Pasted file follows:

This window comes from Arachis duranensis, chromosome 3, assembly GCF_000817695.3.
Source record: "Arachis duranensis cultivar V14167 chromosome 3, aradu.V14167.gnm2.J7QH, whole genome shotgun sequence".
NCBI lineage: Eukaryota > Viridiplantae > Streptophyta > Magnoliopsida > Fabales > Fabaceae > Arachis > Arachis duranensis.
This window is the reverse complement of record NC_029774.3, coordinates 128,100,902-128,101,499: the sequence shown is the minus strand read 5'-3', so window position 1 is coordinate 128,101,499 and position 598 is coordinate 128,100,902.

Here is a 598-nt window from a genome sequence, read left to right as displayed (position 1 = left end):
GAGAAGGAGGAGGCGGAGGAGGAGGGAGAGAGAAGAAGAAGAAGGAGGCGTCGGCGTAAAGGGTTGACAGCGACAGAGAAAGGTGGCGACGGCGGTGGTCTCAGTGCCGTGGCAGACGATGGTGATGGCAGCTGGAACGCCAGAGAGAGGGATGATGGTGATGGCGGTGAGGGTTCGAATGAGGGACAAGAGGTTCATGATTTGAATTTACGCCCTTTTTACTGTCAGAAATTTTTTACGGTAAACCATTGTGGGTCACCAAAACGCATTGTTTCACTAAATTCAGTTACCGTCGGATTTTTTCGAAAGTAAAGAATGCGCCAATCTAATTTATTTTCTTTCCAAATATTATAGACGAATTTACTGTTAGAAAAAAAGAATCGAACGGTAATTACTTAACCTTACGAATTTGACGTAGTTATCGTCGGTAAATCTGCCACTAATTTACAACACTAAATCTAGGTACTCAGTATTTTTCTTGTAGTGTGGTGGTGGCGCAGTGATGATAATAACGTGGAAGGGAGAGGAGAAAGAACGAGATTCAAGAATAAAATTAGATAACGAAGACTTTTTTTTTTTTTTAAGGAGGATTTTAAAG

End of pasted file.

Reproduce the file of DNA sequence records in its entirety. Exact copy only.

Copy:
This window comes from Arachis duranensis, chromosome 3, assembly GCF_000817695.3.
Source record: "Arachis duranensis cultivar V14167 chromosome 3, aradu.V14167.gnm2.J7QH, whole genome shotgun sequence".
NCBI lineage: Eukaryota > Viridiplantae > Streptophyta > Magnoliopsida > Fabales > Fabaceae > Arachis > Arachis duranensis.
This window is the reverse complement of record NC_029774.3, coordinates 128,100,902-128,101,499: the sequence shown is the minus strand read 5'-3', so window position 1 is coordinate 128,101,499 and position 598 is coordinate 128,100,902.

Here is a 598-nt window from a genome sequence, read left to right as displayed (position 1 = left end):
GAGAAGGAGGAGGCGGAGGAGGAGGGAGAGAGAAGAAGAAGAAGGAGGCGTCGGCGTAAAGGGTTGACAGCGACAGAGAAAGGTGGCGACGGCGGTGGTCTCAGTGCCGTGGCAGACGATGGTGATGGCAGCTGGAACGCCAGAGAGAGGGATGATGGTGATGGCGGTGAGGGTTCGAATGAGGGACAAGAGGTTCATGATTTGAATTTACGCCCTTTTTACTGTCAGAAATTTTTTACGGTAAACCATTGTGGGTCACCAAAACGCATTGTTTCACTAAATTCAGTTACCGTCGGATTTTTTCGAAAGTAAAGAATGCGCCAATCTAATTTATTTTCTTTCCAAATATTATAGACGAATTTACTGTTAGAAAAAAAGAATCGAACGGTAATTACTTAACCTTACGAATTTGACGTAGTTATCGTCGGTAAATCTGCCACTAATTTACAACACTAAATCTAGGTACTCAGTATTTTTCTTGTAGTGTGGTGGTGGCGCAGTGATGATAATAACGTGGAAGGGAGAGGAGAAAGAACGAGATTCAAGAATAAAATTAGATAACGAAGACTTTTTTTTTTTTTTAAGGAGGATTTTAAAG